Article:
Buoyant exports compensate for stubbornly weak investment
Greece's GDP recorded a solid expansion of +1.6% y-o-y in Q4:2018 – a 7th consecutive quarter of positive growth – bringing annual growth in 2018 to 1.9%.
Net exports were the main driver of economic activity, adding 2.7 pps to GDP growth in Q4:2018. Goods exports increased by a solid 8.4% y-o-y in FY:2018, remaining on a steady upward trend for a 9th consecutive year. Private consumption expanded steadily by 1.0%, on average, in 2018, reflecting the strong increase in employment of 2.0% y-o-y in 2018, leading the unemployment rate to 18.0% by year end.
Gross fixed capital formation (GFCF) declined by 27.2% y-o-y in Q4:2018 (-12.0% y-o-y in FY:2018) due to the sharp contraction in non-residential construction (-36.5% y-o-y in Q4:2018) and a sizeable adverse base effect from an extraordinary increase in spending on transportation equipment in Q4:2017, which led to a compression of this investment category by 72.5% y-o-y in Q4:2018.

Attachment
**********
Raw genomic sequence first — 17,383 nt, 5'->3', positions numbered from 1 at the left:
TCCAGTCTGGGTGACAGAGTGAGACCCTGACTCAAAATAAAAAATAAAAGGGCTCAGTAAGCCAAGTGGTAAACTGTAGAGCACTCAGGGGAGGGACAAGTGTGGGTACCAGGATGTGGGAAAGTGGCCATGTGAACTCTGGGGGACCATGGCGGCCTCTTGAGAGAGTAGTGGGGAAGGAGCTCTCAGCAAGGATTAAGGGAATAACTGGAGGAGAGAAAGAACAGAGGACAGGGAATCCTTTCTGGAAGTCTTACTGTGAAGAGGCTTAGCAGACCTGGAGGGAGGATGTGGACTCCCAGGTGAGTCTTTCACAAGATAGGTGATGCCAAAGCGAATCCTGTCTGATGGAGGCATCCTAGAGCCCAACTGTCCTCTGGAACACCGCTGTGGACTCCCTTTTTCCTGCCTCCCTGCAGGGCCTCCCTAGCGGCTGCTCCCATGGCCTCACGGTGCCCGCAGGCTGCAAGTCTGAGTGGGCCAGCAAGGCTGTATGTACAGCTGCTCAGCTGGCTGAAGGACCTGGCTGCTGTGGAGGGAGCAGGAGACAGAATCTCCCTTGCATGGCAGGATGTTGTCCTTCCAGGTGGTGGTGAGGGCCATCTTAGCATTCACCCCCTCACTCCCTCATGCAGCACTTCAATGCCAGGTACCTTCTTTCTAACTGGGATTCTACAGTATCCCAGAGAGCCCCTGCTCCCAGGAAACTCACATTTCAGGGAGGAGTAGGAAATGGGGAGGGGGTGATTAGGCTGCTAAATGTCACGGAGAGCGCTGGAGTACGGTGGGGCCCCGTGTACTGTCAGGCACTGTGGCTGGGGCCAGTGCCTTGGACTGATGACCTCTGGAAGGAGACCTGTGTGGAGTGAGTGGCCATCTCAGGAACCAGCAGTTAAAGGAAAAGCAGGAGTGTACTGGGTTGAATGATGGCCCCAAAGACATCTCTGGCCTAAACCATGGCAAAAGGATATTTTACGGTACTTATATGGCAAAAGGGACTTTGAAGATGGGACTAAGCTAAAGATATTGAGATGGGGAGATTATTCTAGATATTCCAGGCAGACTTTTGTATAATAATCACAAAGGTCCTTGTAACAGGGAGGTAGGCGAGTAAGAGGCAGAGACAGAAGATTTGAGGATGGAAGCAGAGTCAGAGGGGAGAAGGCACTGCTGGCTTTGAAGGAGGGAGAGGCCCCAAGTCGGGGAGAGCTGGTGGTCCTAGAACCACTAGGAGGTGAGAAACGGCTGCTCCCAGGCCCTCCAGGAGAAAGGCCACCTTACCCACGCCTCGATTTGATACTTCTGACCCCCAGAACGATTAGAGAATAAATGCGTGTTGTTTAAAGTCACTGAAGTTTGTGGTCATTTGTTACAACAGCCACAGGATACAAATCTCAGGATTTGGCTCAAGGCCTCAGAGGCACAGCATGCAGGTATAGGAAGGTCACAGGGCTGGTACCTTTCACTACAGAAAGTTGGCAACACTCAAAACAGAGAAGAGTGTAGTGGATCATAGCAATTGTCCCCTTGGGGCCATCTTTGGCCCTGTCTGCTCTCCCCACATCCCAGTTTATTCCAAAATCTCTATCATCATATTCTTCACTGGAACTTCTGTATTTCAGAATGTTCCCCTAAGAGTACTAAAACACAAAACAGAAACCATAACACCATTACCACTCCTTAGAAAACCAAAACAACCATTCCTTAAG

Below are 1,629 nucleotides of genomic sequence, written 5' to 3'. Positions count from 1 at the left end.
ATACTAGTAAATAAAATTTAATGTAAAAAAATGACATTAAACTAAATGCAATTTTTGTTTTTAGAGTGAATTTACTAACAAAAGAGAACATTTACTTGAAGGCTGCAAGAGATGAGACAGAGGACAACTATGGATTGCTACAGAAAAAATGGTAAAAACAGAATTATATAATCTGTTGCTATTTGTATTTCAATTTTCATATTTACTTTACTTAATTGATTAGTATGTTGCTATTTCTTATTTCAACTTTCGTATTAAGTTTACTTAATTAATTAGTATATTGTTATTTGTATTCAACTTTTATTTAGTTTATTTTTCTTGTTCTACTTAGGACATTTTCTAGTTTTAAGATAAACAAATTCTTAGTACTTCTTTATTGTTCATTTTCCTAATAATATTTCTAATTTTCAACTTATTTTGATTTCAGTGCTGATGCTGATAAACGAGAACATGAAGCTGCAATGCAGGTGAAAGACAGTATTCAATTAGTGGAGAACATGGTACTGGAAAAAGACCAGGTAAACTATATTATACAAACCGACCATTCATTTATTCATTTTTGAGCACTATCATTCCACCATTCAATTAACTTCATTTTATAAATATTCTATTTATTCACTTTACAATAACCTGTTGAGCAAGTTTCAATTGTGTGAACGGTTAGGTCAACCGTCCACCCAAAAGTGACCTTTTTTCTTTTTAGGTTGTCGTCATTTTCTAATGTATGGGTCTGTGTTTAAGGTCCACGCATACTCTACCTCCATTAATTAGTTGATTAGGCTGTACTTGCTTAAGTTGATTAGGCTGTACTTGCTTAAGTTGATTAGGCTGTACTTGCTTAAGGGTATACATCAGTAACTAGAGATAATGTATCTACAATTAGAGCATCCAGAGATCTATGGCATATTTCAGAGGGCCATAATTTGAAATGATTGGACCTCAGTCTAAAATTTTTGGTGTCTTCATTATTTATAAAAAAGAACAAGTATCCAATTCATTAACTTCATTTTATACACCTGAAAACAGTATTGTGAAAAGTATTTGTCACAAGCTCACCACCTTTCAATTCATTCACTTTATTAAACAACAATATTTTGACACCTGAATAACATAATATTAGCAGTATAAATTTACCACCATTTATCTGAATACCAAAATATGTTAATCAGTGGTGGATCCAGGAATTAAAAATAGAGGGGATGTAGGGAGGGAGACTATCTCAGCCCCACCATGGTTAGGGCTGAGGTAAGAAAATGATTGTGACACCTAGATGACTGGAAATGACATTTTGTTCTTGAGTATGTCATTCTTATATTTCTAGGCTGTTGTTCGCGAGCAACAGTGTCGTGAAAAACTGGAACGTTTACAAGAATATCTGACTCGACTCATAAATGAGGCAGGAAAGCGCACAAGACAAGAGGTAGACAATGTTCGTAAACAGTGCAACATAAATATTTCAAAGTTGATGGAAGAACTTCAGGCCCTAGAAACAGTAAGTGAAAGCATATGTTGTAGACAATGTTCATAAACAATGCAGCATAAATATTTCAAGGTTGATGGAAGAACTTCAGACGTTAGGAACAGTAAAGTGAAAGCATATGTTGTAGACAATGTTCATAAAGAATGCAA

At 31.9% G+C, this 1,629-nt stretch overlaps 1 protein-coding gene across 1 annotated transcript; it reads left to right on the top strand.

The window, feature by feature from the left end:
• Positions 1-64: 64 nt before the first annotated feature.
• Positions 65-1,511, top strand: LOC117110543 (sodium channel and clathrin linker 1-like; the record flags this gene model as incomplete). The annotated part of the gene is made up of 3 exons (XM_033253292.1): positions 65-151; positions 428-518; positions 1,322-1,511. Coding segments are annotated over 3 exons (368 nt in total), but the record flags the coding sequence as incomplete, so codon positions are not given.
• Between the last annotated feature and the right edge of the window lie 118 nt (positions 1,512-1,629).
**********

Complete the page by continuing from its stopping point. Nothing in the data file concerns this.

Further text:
The disappointing investment outcome is puzzling, and likely temporary, especially when taking into consideration the increased pre-tax profitability of Greek businesses (increase in gross operating surplus (GOS) and mixed income of 2.2% y-o-y in FY:2018 and of +4.5% y-o-y in Q4:2018 – the strongest pace in 11 years), rising capacity utilization levels and favorable business prospects.
Weak investment figures reflect a two-tiered business structure in which investment by more competitive corporates, mostly larger and more extrovert, is offset by the continuing divestment of stressed/loss-making firms (smaller SBs and domestically oriented SMEs).
Looking forward, broadly constant GDP growth is expected in 2019 (c. 2.0% y-o-y), with accelerating private consumption – on the back of increasing disposable income and declining unemployment – and higher investment offsetting the losses from slowing external demand.